The breed standard, in three places, puts much emphasis on the fact that the coat that is left unclipped should not be shaped or scissored. Sadly, this is currently being ignored and despite protestations to the contrary has come into vogue among some fanciers. So much so, there is talk of removing the disqualification from the breed standard that specifically forbids “shaping or scissoring of the coat”. If a dog has a correct coat there is really no reason to do any of this forbidden grooming, since a long, well-kept coat is extremely attractive. The DQ was included in the standard since the LCA members, at the time the standard was written, did not want the breed to become over-stylized and difficult to prepare for the show ring; so much so that a novice would have a difficult time competing against dogs that require professional level trimming to be considered by judges. At this point the breed is mostly owner handled with a few professional handlers showing dogs for clients. Many fanciers expect this to change should the breed standard drop the DQ. If the breed becomes severely trimmed, the texture of the coat can change to accommodate further sculpting, totally altering the appearance of the breed in slow motion over a period of years. Wooly or somewhat soft/kinky coats are very undesirable and lend themselves nicely to sculpting. The fear of those early breeders that the breed become excessively sculpted would be borne out.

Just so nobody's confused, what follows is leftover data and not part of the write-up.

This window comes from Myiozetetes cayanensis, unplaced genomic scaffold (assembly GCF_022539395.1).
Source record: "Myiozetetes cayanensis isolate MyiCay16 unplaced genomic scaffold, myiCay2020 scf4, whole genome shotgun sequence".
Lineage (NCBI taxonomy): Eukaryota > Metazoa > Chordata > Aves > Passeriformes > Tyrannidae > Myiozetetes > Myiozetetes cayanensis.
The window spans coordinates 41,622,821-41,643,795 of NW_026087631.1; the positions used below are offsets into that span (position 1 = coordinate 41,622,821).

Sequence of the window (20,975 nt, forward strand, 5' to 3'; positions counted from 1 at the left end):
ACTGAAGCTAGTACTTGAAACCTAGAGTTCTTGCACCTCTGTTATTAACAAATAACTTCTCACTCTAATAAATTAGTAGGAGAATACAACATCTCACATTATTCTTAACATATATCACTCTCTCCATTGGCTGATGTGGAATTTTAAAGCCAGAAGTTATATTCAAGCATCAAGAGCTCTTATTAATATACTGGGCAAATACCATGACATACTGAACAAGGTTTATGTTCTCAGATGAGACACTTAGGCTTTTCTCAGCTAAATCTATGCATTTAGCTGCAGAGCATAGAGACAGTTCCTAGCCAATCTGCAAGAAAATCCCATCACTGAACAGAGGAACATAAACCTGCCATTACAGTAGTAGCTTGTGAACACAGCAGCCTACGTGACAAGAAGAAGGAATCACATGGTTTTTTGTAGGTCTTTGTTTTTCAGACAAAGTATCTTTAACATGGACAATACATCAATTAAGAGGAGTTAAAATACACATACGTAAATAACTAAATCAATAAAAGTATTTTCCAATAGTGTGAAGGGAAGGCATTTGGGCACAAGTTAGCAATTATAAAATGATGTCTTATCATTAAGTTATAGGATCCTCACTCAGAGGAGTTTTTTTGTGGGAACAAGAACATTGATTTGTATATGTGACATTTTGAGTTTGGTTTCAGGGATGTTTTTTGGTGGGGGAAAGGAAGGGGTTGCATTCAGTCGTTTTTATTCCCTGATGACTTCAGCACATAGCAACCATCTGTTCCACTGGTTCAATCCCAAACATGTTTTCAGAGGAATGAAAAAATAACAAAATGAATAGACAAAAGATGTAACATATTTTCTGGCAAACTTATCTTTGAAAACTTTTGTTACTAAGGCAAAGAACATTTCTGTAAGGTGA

Puppy coats are an exception since they look very even, rounded and are not long enough to flow; all of which cause the untrained eye to think a puppy looks trimmed. A judge is unlikely to DQ a puppy due to suspicions of coat trimming. Also, while the breed standard frowns on artificial sculpting of coats, equally wrong is a coat treated in a way to grow to an excessive length. The breed is athletic and there is some coat breakage at action points, to a small degree. The emphasis here is that the coat not be grown out to reach the floor, because of being wrapped or a dog is living on wire.